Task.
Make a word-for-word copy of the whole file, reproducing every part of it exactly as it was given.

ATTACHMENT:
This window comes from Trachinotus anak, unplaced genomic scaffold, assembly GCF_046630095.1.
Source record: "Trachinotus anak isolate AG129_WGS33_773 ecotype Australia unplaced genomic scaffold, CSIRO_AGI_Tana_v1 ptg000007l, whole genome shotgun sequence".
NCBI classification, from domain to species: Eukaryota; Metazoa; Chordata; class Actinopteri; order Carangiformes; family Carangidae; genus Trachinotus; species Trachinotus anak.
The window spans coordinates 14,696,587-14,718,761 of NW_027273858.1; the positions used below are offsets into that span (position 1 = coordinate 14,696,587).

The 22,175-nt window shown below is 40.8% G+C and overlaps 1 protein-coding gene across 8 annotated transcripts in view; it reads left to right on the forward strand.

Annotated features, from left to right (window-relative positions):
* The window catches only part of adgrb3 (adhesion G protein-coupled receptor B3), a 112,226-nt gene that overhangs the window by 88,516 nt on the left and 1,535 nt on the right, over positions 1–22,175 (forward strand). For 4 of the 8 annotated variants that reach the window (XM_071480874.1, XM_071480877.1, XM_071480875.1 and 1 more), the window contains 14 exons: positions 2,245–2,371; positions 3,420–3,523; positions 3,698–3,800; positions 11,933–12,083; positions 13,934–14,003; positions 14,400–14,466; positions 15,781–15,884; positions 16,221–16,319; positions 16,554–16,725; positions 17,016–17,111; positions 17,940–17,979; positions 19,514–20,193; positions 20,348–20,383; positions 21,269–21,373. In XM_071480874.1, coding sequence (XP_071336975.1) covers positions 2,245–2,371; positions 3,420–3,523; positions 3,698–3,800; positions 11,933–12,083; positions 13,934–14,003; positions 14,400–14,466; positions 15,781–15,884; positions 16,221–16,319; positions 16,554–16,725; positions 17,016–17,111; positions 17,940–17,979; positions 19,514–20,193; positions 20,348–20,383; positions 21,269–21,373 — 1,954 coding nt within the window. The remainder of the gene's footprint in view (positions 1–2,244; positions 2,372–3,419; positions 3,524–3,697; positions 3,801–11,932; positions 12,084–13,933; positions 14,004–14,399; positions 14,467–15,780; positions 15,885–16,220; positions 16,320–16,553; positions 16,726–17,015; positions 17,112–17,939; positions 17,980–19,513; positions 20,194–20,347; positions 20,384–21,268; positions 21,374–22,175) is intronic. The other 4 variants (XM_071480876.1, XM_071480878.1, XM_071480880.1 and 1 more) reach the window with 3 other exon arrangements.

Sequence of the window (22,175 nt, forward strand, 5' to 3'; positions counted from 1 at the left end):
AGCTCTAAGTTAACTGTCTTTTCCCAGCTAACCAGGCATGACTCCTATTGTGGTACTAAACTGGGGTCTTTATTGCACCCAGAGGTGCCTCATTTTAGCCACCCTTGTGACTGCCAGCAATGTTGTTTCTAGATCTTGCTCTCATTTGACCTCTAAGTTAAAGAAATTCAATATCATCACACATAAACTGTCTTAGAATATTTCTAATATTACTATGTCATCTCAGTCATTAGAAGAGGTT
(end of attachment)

This window comes from Trachinotus anak, unplaced genomic scaffold, assembly GCF_046630095.1.
Source record: "Trachinotus anak isolate AG129_WGS33_773 ecotype Australia unplaced genomic scaffold, CSIRO_AGI_Tana_v1 ptg000007l, whole genome shotgun sequence".
NCBI classification, from domain to species: Eukaryota; Metazoa; Chordata; class Actinopteri; order Carangiformes; family Carangidae; genus Trachinotus; species Trachinotus anak.
The window spans coordinates 14,696,587-14,718,761 of NW_027273858.1; the positions used below are offsets into that span (position 1 = coordinate 14,696,587).

The 22,175-nt window shown below is 40.8% G+C and overlaps 1 protein-coding gene across 8 annotated transcripts in view; it reads left to right on the forward strand.

Annotated features, from left to right (window-relative positions):
* The window catches only part of adgrb3 (adhesion G protein-coupled receptor B3), a 112,226-nt gene that overhangs the window by 88,516 nt on the left and 1,535 nt on the right, over positions 1–22,175 (forward strand). For 4 of the 8 annotated variants that reach the window (XM_071480874.1, XM_071480877.1, XM_071480875.1 and 1 more), the window contains 14 exons: positions 2,245–2,371; positions 3,420–3,523; positions 3,698–3,800; positions 11,933–12,083; positions 13,934–14,003; positions 14,400–14,466; positions 15,781–15,884; positions 16,221–16,319; positions 16,554–16,725; positions 17,016–17,111; positions 17,940–17,979; positions 19,514–20,193; positions 20,348–20,383; positions 21,269–21,373. In XM_071480874.1, coding sequence (XP_071336975.1) covers positions 2,245–2,371; positions 3,420–3,523; positions 3,698–3,800; positions 11,933–12,083; positions 13,934–14,003; positions 14,400–14,466; positions 15,781–15,884; positions 16,221–16,319; positions 16,554–16,725; positions 17,016–17,111; positions 17,940–17,979; positions 19,514–20,193; positions 20,348–20,383; positions 21,269–21,373 — 1,954 coding nt within the window. The remainder of the gene's footprint in view (positions 1–2,244; positions 2,372–3,419; positions 3,524–3,697; positions 3,801–11,932; positions 12,084–13,933; positions 14,004–14,399; positions 14,467–15,780; positions 15,885–16,220; positions 16,320–16,553; positions 16,726–17,015; positions 17,112–17,939; positions 17,980–19,513; positions 20,194–20,347; positions 20,384–21,268; positions 21,374–22,175) is intronic. The other 4 variants (XM_071480876.1, XM_071480878.1, XM_071480880.1 and 1 more) reach the window with 3 other exon arrangements.

Sequence of the window (22,175 nt, forward strand, 5' to 3'; positions counted from 1 at the left end):
AGCTCTAAGTTAACTGTCTTTTCCCAGCTAACCAGGCATGACTCCTATTGTGGTACTAAACTGGGGTCTTTATTGCACCCAGAGGTGCCTCATTTTAGCCACCCTTGTGACTGCCAGCAATGTTGTTTCTAGATCTTGCTCTCATTTGACCTCTAAGTTAAAGAAATTCAATATCATCACACATAAACTGTCTTAGAATATTTCTAATATTACTATGTCATCTCAGTCATTAGAAGAGGTT